Theodore Honey is an aeronautical engineer being sent to Labrador from London to examine the wreckage of a new passenger plane designed by his company. His theory is that the planes are susceptible to metal fatigue after a specific amount of time in the air. The absent minded Honey boards the Reindeer class plane and only realizes that this plane is due to fail in the next few hours after the plane is airborne. He decides to warn the crew and creates an incident regardless of whether he is right or wrong. Written by
John Vogel <firstname.lastname@example.org>
The concept of an airliner suffering catastrophic failure due to metal fatigue after a certain number of flight cycles, as outlined in the 1948 novel and this 1951 film, came true with the failures of the de Havilland Comet in 1954. There are a number of eerie parallels between the fictional account and the later actual events. See more »
The airplane is described being powered by piston engines, the sounds, the cockpit area, the flight engineer's controls are made to look like a piston engine airplane of that era. Yet, the engine nacelles on the airplane are that of a turbojet or turboprop. That is, a jet engine with a propeller. See more »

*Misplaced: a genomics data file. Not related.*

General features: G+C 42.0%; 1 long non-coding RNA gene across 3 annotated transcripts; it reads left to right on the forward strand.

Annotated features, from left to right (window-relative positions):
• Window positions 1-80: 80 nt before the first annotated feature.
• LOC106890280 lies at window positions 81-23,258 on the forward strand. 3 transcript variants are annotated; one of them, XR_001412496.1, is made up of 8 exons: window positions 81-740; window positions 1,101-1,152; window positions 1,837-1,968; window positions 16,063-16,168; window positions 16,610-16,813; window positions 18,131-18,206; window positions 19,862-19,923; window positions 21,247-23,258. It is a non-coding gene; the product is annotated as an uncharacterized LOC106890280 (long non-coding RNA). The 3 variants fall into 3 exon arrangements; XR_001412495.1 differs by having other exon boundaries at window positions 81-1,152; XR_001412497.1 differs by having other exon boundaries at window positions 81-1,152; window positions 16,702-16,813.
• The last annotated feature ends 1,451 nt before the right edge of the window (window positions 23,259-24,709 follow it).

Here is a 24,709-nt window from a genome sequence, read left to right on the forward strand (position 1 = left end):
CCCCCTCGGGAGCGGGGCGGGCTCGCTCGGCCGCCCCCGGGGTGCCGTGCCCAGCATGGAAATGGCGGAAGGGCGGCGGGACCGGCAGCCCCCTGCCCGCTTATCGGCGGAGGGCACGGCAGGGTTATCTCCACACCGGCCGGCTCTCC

This is one of the better examples of how to craft a drama with just enough humor to lighten the load at just the right times. Most of the credit has to go to Jimmy Stewart, who infuses his character with hilarious absent-mindedness. We constantly have a chuckle at Theodore Honey, yet all the while we are witness to his personal metamorphosis from disinterested and detached scientist to caring and energetic activist.
The whole movie uses technology as the vehicle within which the protagonist lives, works, and eventually changes, but this movie is not about nuts and bolts; it is ultimately about personal transformation - Nothing is the same for Mr. Honey by the end of the film. The joy is watching the transformation, bit by bit, as events literally overtake him.
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